Elaine Pagels 1943–
(Full name Elaine Hiesey Pagels) American theologian.
The following entry presents criticism of Pagels's work through 1997.
Pagels is considered one of the foremost contemporary scholars of the early Christian Church. She is known for her ability to write about theoretical and intellectual matters in clear and engaging prose understandable to the layman.
Pagels was born February 13, 1943 in Palo Alto, California, to William McKinley, a research biologist, and Louise Sophia (van Druten) Hiesey. She received a B.A. from Stanford in 1964, after which she studied at Harvard University, receiving an M.A. in 1965 and a Ph.D. in 1970. In 1969 she married Heinz Pagels, a physicist; the couple had three children. Pagels's husband was killed in a hiking accident in 1988, one year after the death of their son Mark. Pagels worked as a professor of the history of religion at Bernard College from 1970 until 1982, serving as head of the department during her last eight years there. In 1982 she was named the Harrington Spear Paine Professor of Religion at Princeton University, where she continues to teach. Pagels also served as a member of Professor James Robinson's translation team, helping to translate the gnostic texts which were originally found in a cave in Egypt in 1945.
Although concerned with disparate subjects, Pagels employs a common structure in her works: the exploration of problems in contemporary society through a consideration of their roots in the early Christian church. She has published widely on the Gnostic church, a group of Christians who splintered from the orthodox faith in the first centuries A.D. While her first books were written primarily for a scholarly audience, her last three books have garnered wider attention. The Gnostic Gospels (1979), for which she won the National Book Award, is an account of the early Gnostic faith and the challenges these believers faced. It chronicles the conflict between the smaller gnostic group and the orthodox church which ultimately gained control of the Christian church and suppressed the gnostic tradition. The arguments in Adam, Eve and the Serpent (1988) are not based on new data but rather a reworking of existing material in which Pagels considers moral freedom, original sin, and the Genesis creation story. The Origin of Satan (1995) explores the historic roots of the concept of Satan. Using anthropological terms, Pagels argues that groups have defined Satan and evil as "other" in conflict with the goodness of "self" and asserts that the urge to demonize others has a long history.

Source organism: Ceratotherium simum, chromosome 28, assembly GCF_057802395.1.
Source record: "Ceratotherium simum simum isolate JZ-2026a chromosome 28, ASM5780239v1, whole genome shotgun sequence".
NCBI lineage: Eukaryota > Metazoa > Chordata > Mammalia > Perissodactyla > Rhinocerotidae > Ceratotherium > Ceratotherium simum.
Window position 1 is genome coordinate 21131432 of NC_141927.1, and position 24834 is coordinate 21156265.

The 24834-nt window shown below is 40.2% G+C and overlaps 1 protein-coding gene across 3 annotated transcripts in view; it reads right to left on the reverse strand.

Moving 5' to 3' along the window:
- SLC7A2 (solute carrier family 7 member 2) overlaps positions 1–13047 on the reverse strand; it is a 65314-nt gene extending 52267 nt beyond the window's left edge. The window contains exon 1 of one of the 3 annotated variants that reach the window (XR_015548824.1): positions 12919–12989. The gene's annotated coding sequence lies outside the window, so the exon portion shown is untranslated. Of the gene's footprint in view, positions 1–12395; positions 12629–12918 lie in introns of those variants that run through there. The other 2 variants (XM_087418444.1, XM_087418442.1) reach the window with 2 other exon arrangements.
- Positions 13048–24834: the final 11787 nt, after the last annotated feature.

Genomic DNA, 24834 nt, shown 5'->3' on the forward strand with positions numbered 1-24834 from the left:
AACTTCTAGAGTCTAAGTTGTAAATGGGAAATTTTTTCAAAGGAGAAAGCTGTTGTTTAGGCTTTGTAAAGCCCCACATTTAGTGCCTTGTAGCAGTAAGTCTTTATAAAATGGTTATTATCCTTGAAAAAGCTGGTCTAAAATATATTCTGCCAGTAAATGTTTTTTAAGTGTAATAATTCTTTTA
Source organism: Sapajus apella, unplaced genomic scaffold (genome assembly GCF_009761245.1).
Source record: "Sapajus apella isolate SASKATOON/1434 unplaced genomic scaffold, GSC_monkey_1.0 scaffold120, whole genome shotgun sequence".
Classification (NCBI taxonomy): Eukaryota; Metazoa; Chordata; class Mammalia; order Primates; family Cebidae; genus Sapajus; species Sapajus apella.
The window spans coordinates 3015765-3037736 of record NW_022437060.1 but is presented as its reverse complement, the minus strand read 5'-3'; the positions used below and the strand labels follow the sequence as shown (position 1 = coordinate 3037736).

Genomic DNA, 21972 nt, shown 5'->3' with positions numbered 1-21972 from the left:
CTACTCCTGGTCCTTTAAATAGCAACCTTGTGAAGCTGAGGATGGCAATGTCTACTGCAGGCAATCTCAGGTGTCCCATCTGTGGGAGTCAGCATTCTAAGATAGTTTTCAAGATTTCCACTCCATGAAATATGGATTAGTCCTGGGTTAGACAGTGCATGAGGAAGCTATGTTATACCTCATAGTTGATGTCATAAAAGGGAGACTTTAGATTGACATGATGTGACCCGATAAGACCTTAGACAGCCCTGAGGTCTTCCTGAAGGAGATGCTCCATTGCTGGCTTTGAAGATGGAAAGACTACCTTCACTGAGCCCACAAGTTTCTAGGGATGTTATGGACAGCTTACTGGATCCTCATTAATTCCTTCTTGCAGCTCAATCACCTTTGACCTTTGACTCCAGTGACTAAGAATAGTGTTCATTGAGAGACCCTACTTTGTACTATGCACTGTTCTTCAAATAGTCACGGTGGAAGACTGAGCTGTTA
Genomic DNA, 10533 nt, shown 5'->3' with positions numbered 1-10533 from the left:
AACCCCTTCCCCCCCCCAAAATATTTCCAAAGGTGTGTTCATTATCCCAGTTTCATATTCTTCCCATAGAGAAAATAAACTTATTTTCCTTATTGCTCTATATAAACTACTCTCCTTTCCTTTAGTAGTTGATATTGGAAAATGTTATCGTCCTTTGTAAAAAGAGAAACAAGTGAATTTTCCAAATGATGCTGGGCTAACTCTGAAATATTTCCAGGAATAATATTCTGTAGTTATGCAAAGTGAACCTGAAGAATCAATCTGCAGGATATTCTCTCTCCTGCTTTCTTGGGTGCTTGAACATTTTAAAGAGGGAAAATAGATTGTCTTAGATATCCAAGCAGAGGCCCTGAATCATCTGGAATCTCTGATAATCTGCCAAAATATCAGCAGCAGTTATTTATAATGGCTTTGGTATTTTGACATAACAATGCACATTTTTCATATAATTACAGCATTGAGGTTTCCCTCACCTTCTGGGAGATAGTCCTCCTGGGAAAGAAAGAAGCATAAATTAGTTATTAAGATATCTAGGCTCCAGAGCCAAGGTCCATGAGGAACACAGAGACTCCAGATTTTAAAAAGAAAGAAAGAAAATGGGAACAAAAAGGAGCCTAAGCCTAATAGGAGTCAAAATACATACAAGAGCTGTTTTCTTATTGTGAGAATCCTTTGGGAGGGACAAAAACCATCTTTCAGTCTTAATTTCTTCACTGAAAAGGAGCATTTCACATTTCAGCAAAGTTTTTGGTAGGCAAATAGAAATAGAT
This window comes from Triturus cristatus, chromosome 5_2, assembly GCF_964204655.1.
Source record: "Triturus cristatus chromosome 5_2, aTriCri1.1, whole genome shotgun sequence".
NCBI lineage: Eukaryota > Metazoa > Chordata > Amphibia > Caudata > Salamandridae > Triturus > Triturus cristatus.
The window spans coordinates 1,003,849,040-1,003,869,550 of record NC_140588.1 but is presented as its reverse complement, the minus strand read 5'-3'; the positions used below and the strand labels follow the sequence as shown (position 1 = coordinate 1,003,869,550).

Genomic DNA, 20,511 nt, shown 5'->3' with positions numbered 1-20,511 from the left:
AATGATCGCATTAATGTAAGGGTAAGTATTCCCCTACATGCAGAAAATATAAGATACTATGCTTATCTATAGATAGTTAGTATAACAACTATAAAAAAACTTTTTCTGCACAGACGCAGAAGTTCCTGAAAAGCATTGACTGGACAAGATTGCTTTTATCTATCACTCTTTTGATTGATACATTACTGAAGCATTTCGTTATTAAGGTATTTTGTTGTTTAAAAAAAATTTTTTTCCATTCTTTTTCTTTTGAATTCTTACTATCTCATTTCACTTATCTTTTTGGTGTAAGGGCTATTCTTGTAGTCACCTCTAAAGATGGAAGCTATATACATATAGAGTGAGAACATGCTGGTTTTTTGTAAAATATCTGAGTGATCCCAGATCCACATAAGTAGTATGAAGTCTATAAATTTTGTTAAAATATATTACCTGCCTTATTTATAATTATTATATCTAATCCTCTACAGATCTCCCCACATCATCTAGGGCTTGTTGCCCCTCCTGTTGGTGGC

The reception to Pagels's last three books has been mixed. Some scholars have praised her ability to conceptualize unifying themes from disparate sources. She is also lauded for her ability to present ideas clearly and simply, for her engaging writing style, and for her ability to explain complicated intellectual material clearly to the layperson and to tie the events of the past to contemporary issues. Thomas D'Evelyn wrote that Pagels "not only brings the voices of the early Christians alive, but also presents their lives in sympathetic contexts." Pagels has also been criticized, however, for presenting sensational, opinionated arguments; for ignoring conflicting theories and data; and for promoting questionable scholarship. Raymond Brown challenged her assertion in The Gnostic Gospels that she had presented an unbiased argument, declaring that she is clearly sympathetic to the gnostics. Others have suggested that Pagels at times has ignored the latest scholarship in the field. The Gnostic Gospels won the 1979 National Book Critics Circle Award and the 1980 National Book Award.